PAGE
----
Measures to stabilise local care market announced
The proposals will help shape the future of the county’s independent health and social care market, making sure it can meet the changing and more complex needs of residents.
As well as being asked to agree to developing new services that support people to stay independent at home for as long as possible and helps protect and maintain their physical and mental wellbeing, the county council’s Cabinet will be asked to consider a proposal to consult for six weeks on the closure of four of its existing care homes:
- Orchard House, Bishops Cleeve, Tewkesbury
- Westbury Court, Westbury, Forest of Dean
- Bohanam House, Gloucester
- The Elms, Stonehouse, Stroud
Results of the recent market engagement highlighted the following:
- 86% of providers told us that they had been negatively impacted because of the Covid19 pandemic
- 70% of providers told us that loss of income had had a moderate-high impact on their business.
- For care homes the loss of resident income from both private and public funded sources has negatively impacted their financial stability
- Recruitment, and retention of staff was seen as a key challenge across the entire care market
- Providers have also stated that increased costs at the start of the pandemic related to equipment, staffing and PPE has continued to increase.
- There is often a requirement for extra space, equipment and training linked to the individual care and support in order to meet more complex needs. Providers felt that the forward impact of the pandemic is likely to exacerbate these costs.
Demand for standard residential care home places has been falling consistently for the past five years. At the same time, more people are wanting to be cared for at home.
99% of Gloucestershire residents (of all ages) who responded to a survey at the end of last year said it was ‘very important’ or ‘quite important’ to be supported by community-based care so they could stay in their own home for longer.
To further support people’s stronger desire to stay at home for longer, the Cabinet, at the same meeting, is also being asked to agree a new approach to using advances in technology to support caring for people at home.
The approach being taken by the county council has the backing of local NHS leaders who with an equally strong desire to support people to remain well and independent for as long as possible fully agree with the approach the council has set out.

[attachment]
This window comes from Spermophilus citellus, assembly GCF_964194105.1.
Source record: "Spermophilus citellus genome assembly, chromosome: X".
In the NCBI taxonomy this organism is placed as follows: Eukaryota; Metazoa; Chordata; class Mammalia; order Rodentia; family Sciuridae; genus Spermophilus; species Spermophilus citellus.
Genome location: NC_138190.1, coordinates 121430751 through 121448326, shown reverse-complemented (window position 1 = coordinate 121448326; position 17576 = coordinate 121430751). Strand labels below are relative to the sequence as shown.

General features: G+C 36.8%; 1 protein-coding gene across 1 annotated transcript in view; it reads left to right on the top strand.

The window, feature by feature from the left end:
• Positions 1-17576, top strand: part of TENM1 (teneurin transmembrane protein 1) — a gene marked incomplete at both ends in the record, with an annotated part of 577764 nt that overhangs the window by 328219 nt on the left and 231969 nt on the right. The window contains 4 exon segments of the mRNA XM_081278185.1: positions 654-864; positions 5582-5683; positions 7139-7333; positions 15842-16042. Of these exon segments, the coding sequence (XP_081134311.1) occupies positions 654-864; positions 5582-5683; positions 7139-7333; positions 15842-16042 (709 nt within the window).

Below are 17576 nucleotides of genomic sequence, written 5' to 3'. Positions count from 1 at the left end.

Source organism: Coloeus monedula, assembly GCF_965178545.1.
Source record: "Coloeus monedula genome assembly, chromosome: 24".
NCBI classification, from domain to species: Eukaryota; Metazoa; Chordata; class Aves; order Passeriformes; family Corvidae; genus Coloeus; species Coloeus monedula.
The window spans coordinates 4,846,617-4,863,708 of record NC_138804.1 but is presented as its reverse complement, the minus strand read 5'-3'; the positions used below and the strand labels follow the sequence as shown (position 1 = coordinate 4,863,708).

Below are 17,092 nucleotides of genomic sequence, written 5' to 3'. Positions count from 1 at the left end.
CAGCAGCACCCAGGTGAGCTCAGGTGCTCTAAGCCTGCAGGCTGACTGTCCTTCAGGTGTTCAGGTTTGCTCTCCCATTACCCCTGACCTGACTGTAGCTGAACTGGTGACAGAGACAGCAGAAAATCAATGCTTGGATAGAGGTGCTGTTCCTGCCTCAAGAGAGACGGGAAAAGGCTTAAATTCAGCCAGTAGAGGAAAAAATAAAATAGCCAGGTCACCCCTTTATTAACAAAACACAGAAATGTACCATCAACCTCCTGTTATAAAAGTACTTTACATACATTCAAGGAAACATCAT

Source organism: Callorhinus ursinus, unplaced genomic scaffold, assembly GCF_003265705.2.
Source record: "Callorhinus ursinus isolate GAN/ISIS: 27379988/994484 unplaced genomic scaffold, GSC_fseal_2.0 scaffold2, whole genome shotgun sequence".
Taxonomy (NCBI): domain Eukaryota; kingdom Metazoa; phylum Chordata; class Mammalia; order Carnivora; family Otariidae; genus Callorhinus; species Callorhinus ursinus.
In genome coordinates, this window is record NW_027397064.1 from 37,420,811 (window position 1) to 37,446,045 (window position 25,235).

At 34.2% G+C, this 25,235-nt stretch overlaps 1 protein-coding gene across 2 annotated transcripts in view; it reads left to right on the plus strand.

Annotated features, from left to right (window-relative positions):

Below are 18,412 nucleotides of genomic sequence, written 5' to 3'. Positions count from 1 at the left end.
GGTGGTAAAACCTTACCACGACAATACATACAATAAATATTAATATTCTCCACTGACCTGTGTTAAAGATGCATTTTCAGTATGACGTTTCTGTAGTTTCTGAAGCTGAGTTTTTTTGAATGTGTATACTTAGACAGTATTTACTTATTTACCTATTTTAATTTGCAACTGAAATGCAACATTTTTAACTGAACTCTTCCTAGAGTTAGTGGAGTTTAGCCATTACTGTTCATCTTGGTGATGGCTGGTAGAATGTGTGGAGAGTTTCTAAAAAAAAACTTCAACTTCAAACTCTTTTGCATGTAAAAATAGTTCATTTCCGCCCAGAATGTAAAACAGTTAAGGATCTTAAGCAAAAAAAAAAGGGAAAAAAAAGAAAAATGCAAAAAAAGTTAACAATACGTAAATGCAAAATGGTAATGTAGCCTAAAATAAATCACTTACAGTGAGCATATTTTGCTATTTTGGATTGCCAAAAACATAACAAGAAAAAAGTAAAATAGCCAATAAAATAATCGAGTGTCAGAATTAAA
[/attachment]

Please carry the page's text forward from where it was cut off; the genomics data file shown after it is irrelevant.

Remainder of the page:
If Cabinet agrees the proposals next week, the county council, and The Orders of St John Care Trust, who run the care homes as part of the Gloucestershire Care Partnership, will consult residents, their families, and employees to capture their views, concerns and comments as part of a six-week consultation.
At this stage, residents in the four homes don’t need to do anything. They will continue to receive all the care they need.
Mark Hawthorne, Leader of Gloucestershire County Council, said: “These proposals reflect the outcome of the market engagement we carried out last year and the changing needs and preferences of Gloucestershire residents.
“I understand closing homes will cause concern to residents living in them and their families. That is why, if the recommendations are agreed next week, we will spend six weeks consulting with residents and their relatives, before a final decision is taken by cabinet in June.
“There will of course always be a need for residential care for those who need long term care and the changes that are being proposed will help ensure they receive this in modern facilities that have en-suite bathrooms and is flexible enough to adapt as needs of an individual change and develop.”
The results of the consultation will be reported to the June Cabinet meeting where cabinet members will be asked to take a final decision on whether or not to proceed with the closure of the four care homes.
If plans to close are approved residents and those who support them will be fully supported in finding the most appropriate way to meet their needs.
You can read the full cabinet report here.